Rhode Island’s politicians are talking about the economy again. Rhode Island Public Radio political analyst Scott MacKay warns of a campaign cliché voters ought to view with skepticism
As predictable as the turning of autumn leaves, Rhode Island’s political campaigns will once again be filled with talk about creating jobs and jump-starting our stalled economy. Expect to hear the ancient Ocean State chestnut from the pols who’ll say, the biggest economic fear of Rhode Islanders is that their children can’t stay in our state because there aren’t enough jobs.
Former state rep David Caprio has House Speaker Gordon Fox’s blessing to become the next chair of the Rhode Island Democratic Party. Rhode Island Democrats are expected to formally endorse Caprio during an October 3rd state committee meeting in Cranston.
David Caprio is a member of one of Rhode Island’s most prominent political families. His brother Frank ran for governor in 2010 and hope to win back his old job as state treasurer next year. Their father, also named Frank Caprio, is the chief municipal judge in Providence.
Democrat Brett Smiley, who hopes to win the endorsement of Congressman David Cicilline for his 2014 Providence mayoral campaign, says the fiscal problems inherited by Angel Taveras in early 2011 are mostly due to state cuts in local aid under former Republican governor Don Carcieri.
A new poll commissioned by Angel Taveras’ campaign organization shows Taveras with a significant lead over his expected Democratic primary rival for governor, Gina Raimondo. The poll sampled 400 likely Democratic primary voters.
The poll by a Washington DC polling firm shows Taveras with a 19-point lead over Raimondo. According to the poll, 49 percent of the respondents want Taveras to be governor, while 30 percent prefer Raimondo. An additional 21 percent of respondents were undecided. The poll has a margin of error of plus or minus five percentage points.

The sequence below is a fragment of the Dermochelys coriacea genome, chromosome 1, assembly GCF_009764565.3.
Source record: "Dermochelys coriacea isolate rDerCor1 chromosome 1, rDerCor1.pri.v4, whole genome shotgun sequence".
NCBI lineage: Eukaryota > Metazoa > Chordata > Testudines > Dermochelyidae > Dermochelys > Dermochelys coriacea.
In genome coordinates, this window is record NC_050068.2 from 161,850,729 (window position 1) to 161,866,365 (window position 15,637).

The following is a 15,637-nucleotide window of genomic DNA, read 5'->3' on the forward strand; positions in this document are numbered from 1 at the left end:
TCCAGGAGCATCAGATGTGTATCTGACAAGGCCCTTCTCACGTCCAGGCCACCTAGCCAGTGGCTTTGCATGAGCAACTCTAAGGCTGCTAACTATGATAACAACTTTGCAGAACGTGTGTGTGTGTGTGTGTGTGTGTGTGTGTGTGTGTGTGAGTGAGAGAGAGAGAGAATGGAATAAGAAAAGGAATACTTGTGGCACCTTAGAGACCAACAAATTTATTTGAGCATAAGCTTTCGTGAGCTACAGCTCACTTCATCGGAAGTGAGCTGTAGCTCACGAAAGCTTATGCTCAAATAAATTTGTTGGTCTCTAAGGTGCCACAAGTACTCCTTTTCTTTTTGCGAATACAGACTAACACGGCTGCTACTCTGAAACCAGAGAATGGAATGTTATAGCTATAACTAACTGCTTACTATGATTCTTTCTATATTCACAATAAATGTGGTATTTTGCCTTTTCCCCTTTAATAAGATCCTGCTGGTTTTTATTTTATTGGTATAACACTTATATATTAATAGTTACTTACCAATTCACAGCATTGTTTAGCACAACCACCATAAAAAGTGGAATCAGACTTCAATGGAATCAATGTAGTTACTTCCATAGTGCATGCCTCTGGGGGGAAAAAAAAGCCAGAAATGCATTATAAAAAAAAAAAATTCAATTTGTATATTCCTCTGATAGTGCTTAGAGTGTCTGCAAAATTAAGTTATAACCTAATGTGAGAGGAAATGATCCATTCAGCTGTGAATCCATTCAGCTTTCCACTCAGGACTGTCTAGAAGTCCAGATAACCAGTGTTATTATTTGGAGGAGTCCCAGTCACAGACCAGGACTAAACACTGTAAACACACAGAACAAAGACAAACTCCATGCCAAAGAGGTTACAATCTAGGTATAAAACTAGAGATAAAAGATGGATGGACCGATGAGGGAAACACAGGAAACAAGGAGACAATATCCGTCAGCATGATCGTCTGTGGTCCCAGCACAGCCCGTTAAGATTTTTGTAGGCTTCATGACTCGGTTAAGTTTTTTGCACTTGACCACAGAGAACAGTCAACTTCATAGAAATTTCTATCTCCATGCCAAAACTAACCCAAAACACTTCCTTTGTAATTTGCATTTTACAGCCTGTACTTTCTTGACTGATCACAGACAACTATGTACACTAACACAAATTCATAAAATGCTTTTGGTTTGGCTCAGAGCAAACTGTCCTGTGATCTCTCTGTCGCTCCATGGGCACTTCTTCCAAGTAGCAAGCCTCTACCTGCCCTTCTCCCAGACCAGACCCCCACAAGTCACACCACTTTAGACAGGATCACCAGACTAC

A poll released by Providence Mayor Angel Taveras' campaign organization shows him leading state Treasurer Gina Raimondo 49 percent to 30 percent in a matchup for governor. The survey of 400 likely Democratic primary voters says an additional 21 percent of the voters are undecided.
This week marked the one-year point until Rhode Island's decisive 2014 primary. Welcome back to my Friday column. Feel free to drop me a line at idonnis (at) ripr (dot) org and to stay posted via Twitter. Let's head in.
General Treasurer Gina Raimondo joins Political Roundtable this week to discuss 2014; the health of the state pension plan; her views on boosting Rhode Island's economy; and whether adding table games is the best way for the state to protect one of its largest revenue sources.
Cranston Mayor Allan Fung has tapped a host of prominent Republicans -- including former governors Don Carcieri and Lincoln Almond, Warwick Mayor Scott Avedisian, and Lincoln Town Administrator Joseph Almond -- as part of an exploratory committee for his anticipated GOP gubernatorial run.
Via news release, Fung said Rhode Islanders are hungry for leadership, "someone who has both the private and public sector experience necessary to get Rhode Islanders back to work and get this state back on track.”